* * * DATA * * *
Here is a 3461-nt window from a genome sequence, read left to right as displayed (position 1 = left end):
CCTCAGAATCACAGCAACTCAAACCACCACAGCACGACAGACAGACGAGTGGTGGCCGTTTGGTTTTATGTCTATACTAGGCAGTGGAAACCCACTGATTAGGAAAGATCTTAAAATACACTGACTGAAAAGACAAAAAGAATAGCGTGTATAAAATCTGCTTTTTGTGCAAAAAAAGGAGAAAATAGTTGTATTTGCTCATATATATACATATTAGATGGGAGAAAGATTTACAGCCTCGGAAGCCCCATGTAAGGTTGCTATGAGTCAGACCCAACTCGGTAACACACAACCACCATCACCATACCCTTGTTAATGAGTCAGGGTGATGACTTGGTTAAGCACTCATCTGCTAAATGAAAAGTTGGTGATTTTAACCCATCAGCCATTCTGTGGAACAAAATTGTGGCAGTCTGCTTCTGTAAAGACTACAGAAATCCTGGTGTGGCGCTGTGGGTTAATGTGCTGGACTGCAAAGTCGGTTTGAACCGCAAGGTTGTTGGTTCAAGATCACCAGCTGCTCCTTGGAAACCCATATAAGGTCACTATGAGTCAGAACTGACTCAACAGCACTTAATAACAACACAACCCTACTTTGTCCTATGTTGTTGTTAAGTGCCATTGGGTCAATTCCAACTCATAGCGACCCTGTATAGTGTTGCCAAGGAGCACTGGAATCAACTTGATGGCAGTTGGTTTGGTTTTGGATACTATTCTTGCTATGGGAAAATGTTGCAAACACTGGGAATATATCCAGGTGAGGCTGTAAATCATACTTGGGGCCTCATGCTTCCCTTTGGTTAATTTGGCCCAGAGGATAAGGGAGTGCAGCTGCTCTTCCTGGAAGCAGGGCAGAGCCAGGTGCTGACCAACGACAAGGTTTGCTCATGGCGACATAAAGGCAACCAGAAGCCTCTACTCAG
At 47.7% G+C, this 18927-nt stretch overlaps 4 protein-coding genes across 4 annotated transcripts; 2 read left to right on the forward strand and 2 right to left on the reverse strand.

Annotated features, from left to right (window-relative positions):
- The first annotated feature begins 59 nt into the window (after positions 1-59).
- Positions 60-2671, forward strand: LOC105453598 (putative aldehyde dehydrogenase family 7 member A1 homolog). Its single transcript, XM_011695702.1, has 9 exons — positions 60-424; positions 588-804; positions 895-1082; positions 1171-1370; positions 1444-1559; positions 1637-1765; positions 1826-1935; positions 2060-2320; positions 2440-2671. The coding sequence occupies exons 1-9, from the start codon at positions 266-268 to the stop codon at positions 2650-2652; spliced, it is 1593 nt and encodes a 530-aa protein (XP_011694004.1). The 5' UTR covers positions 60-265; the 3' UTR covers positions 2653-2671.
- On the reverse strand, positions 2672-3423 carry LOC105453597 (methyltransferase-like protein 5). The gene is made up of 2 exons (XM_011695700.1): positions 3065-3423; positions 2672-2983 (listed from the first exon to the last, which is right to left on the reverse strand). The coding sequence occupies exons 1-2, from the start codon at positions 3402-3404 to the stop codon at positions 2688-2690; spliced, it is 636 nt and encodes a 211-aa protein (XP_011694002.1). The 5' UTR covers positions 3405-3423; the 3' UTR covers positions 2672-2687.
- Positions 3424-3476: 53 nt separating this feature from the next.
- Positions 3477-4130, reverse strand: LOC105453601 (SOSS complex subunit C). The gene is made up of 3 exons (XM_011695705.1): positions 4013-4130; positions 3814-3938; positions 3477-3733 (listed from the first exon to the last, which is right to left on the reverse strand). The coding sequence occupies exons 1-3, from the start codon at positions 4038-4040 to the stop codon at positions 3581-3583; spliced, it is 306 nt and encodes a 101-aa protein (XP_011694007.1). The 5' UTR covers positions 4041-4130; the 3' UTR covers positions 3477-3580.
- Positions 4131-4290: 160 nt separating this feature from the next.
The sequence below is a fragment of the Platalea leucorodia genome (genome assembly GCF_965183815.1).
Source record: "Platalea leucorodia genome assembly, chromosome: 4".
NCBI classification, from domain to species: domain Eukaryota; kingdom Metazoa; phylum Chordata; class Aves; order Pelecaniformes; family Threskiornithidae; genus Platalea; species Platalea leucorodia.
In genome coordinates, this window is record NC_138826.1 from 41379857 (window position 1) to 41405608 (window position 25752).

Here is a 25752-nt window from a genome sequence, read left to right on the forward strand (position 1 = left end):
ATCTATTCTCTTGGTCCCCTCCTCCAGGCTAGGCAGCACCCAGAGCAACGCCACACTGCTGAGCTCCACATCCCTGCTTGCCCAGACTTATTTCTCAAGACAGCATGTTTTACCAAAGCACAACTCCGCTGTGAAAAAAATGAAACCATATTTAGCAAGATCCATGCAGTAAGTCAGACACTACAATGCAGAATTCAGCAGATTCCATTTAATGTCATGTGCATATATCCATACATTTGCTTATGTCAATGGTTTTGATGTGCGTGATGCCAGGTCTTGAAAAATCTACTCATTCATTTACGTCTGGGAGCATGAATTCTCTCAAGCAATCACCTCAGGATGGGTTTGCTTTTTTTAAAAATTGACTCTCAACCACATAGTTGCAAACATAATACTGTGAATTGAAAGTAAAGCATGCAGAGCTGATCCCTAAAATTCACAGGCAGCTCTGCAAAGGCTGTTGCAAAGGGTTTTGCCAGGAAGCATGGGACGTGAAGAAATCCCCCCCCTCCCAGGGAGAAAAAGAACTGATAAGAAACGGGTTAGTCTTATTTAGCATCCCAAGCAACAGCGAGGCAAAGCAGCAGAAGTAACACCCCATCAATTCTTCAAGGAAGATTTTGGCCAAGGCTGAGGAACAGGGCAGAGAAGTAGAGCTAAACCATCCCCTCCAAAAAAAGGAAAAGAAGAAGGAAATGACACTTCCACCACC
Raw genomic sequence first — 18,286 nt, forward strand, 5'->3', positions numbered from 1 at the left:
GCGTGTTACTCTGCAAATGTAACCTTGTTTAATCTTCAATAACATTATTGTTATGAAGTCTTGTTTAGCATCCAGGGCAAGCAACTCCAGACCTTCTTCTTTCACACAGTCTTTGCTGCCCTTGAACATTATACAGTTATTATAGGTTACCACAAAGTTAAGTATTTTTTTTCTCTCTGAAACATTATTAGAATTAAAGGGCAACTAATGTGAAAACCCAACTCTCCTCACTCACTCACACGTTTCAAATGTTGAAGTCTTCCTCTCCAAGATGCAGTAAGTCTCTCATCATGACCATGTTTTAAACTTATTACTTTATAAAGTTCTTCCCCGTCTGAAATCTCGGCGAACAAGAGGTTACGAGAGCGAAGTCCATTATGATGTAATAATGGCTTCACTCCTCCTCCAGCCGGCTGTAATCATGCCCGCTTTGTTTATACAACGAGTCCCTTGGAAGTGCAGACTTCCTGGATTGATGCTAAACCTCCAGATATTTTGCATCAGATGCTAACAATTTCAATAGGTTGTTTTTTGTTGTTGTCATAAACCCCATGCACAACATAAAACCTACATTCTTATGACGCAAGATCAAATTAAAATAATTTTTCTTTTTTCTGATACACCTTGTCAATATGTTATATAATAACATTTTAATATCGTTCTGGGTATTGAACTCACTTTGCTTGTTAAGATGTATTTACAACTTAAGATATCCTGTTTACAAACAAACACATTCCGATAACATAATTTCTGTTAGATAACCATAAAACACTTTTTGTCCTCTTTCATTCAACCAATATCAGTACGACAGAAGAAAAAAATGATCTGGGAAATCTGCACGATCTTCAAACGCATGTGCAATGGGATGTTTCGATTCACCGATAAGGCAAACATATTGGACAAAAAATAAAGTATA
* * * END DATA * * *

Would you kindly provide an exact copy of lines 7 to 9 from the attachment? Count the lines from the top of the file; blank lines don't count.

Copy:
- On the reverse strand, positions 2672-3423 carry LOC105453597 (methyltransferase-like protein 5). The gene is made up of 2 exons (XM_011695700.1): positions 3065-3423; positions 2672-2983 (listed from the first exon to the last, which is right to left on the reverse strand). The coding sequence occupies exons 1-2, from the start codon at positions 3402-3404 to the stop codon at positions 2688-2690; spliced, it is 636 nt and encodes a 211-aa protein (XP_011694002.1). The 5' UTR covers positions 3405-3423; the 3' UTR covers positions 2672-2687.
- Positions 3424-3476: 53 nt separating this feature from the next.
- Positions 3477-4130, reverse strand: LOC105453601 (SOSS complex subunit C). The gene is made up of 3 exons (XM_011695705.1): positions 4013-4130; positions 3814-3938; positions 3477-3733 (listed from the first exon to the last, which is right to left on the reverse strand). The coding sequence occupies exons 1-3, from the start codon at positions 4038-4040 to the stop codon at positions 3581-3583; spliced, it is 306 nt and encodes a 101-aa protein (XP_011694007.1). The 5' UTR covers positions 4041-4130; the 3' UTR covers positions 3477-3580.